Likely playing on the popularity of the term at the time, and hearkening back to its origins, Horace Walpole published The Castle of Otranto: A Gothic Story in 1764. In the novel, the castle itself comes to life—seemingly possessed by the supernatural—and attempts to kill a number of guests. The use of the word ‘gothic’ here was intended to hearken back to the medieval age. In fact, the author included a preface claiming the story was a lost manuscript from 1529 (think of a modern found footage film, such as The Blair Witch Project, being passed as actual documentary footage rather than fiction). Of course, this wasn’t the case. Despite cries of outrage when readers learned the tale was a contemporary piece of fiction rather than a historical artifact, there was soon a yearning for more tales of supernatural thrills. Over the next few decades, several other authors presented works of romantic fiction with a supernatural spin. Likely because of Walpole’s use of the term in his own title, this new niche of novel eventually came to be called gothic fiction. This style often included a gloomy atmosphere, a sense of dread, and elements of the supernatural. Through the nineteenth century, the form grew in popularity. Some of the most memorable novels of the time both followed and expanded upon this movement, such as Frankenstein (Mary Shelley, 1818) and Dracula (Bram Stoker, 1897). Considered by some to be the master of the genre, however, was Edgar Allan Poe. 3


Poe’s work is often held as an exemplar of gothic fiction. Between 1827 and 1850, he published a number of poems and short stories. He also worked as an editor for several literary magazines and as a literary critic. He is regarded for setting a foundational precedent for the structure of the modern short story, both pioneering and heralding the use of style in writing with an “art for art’s sake” approach, and as the founder of the modern horror and detective genres. 4

Edgar Allan Poe
U.S. Signal Corps, National Archive, Washington D.C.

There were certain elements of Poe’s gothic fiction that bucked the norm, however. Up until this time, most selections from the movement used elements of the supernatural or folklore—such as spirits or vampires—or some other sort of external threat. Much of Poe’s work eschewed these devices and delved into more introspective terror; often eliciting feelings of existential dread or questions of sanity versus insanity. There were also elements of science fiction in some of his work. These would go on to be hallmarks of what would eventually be known as weird fiction, and Poe is regarded by some as the progenitor of the movement.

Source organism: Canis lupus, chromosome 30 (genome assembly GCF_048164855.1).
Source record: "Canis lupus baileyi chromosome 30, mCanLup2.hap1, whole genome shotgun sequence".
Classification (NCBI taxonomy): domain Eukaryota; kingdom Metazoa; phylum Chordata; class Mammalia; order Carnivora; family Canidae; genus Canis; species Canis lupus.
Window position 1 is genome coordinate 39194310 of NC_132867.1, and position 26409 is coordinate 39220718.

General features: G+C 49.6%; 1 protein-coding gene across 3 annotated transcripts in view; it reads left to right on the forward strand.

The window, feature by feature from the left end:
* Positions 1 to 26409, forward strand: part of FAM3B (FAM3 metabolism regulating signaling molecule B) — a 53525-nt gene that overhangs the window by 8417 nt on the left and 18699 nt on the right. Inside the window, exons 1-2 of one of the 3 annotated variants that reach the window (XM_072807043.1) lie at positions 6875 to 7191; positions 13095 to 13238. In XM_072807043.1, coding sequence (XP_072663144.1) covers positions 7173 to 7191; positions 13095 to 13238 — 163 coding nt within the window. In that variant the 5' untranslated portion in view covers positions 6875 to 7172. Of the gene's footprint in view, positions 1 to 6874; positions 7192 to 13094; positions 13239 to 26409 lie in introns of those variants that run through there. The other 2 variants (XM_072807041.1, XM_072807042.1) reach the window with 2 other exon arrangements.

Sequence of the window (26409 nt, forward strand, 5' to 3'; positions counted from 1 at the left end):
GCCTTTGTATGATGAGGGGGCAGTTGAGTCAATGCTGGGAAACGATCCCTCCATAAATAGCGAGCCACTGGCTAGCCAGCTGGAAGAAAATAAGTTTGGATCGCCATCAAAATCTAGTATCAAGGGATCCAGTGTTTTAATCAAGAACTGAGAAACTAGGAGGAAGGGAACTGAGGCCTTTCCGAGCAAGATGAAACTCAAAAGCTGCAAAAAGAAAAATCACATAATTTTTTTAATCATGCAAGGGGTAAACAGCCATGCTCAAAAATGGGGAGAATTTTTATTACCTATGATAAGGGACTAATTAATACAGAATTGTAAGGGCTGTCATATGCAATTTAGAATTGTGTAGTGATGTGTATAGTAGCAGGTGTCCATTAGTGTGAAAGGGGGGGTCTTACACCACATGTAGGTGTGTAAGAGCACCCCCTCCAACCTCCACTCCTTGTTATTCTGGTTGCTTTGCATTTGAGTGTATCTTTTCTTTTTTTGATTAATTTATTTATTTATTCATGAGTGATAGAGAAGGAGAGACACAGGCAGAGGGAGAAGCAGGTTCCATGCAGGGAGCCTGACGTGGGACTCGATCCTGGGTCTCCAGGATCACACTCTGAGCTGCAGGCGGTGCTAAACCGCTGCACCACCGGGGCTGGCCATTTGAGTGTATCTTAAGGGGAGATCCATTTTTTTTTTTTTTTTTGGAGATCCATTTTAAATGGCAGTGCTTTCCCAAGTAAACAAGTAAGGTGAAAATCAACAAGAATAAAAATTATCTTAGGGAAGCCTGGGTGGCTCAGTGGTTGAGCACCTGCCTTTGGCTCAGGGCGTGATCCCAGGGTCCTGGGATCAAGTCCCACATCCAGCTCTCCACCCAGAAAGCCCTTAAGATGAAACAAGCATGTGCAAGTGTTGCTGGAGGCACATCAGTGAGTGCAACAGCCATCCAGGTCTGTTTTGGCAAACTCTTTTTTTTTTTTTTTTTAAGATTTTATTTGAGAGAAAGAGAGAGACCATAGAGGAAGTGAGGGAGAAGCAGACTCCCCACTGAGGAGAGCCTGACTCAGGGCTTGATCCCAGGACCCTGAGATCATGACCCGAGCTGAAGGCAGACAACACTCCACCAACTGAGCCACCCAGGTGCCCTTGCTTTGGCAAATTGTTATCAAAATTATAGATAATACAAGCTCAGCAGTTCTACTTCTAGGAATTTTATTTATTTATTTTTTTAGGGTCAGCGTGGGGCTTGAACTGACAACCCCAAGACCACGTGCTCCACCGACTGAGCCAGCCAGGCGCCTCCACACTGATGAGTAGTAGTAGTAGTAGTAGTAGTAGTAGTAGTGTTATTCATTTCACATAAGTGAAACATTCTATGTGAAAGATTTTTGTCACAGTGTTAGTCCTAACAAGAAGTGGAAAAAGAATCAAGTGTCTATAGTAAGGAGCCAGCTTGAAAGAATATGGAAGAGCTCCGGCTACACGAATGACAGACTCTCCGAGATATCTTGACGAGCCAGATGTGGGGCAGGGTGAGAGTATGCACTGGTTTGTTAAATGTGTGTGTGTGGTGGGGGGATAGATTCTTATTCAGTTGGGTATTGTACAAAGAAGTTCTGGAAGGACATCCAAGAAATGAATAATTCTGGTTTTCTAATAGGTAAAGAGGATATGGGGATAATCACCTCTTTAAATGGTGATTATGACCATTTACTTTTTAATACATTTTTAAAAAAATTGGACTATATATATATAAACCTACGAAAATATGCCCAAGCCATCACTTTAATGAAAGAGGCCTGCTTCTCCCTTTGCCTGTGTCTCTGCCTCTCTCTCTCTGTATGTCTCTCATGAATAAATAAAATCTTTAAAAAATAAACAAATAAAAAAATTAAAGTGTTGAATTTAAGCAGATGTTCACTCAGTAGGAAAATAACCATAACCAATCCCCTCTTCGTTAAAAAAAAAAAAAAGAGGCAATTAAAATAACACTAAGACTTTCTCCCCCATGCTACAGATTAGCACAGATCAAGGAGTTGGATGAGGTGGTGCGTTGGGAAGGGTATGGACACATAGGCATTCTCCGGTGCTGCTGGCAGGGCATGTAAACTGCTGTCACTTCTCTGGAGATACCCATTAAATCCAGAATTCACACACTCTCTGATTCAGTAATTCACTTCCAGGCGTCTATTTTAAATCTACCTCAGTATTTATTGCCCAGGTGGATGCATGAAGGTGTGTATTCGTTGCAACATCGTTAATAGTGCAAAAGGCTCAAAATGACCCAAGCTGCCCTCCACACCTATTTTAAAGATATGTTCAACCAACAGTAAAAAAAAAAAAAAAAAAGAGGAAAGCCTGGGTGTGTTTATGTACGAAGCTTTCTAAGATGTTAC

Before the term weird fiction was ever coined, other authors joined Poe in exploring ideas that escaped the bounds of traditional romanticism and gothic fiction. Notable works of the late 19th and early 20th centuries that pioneered the genre include The King in Yellow (Robert W. Chambers, 1895), The Gods of Pegāna (Lord Dunsany, 1905), The House on the Borderland (William Hope Hodgson, 1908), and The Metamorphosis (Franz Kafka, 1918). The common elements of these works were a blending of fantasy, horror, and science fiction (even though at the time these terms were not well established) with elements of the supernatural, while avoiding the traditional ‘ghost story’. 5


Many of these works were referred to by contemporary critics as ‘weird’ or ‘strange’. Because of the wide variety of themes and concepts explored as the movement grew, and the primary drive of including unusual elements, the terms seem to have been the best to describe this new form of literature. The use of ‘weird’ as a label, rather than a description, was cemented by H.P. Lovecraft in a 1933 essay titled “Notes on Writing Weird Fiction.” In it, he expressed his ideas on the definitions of the genre:

“There are, I think, four distinct types of weird story; one expressing a mood or feeling, another expressing a pictorial conception, a third expressing a general situation, condition, legend, or intellectual conception, and a fourth explaining a definite tableau or specific dramatic situation or climax. In another way, weird tales may be grouped into two rough categories—those in which the marvel or horror concerns some condition or phenomenon, and those in which it concerns some action of persons in connexion with a bizarre condition or phenomenon.” 6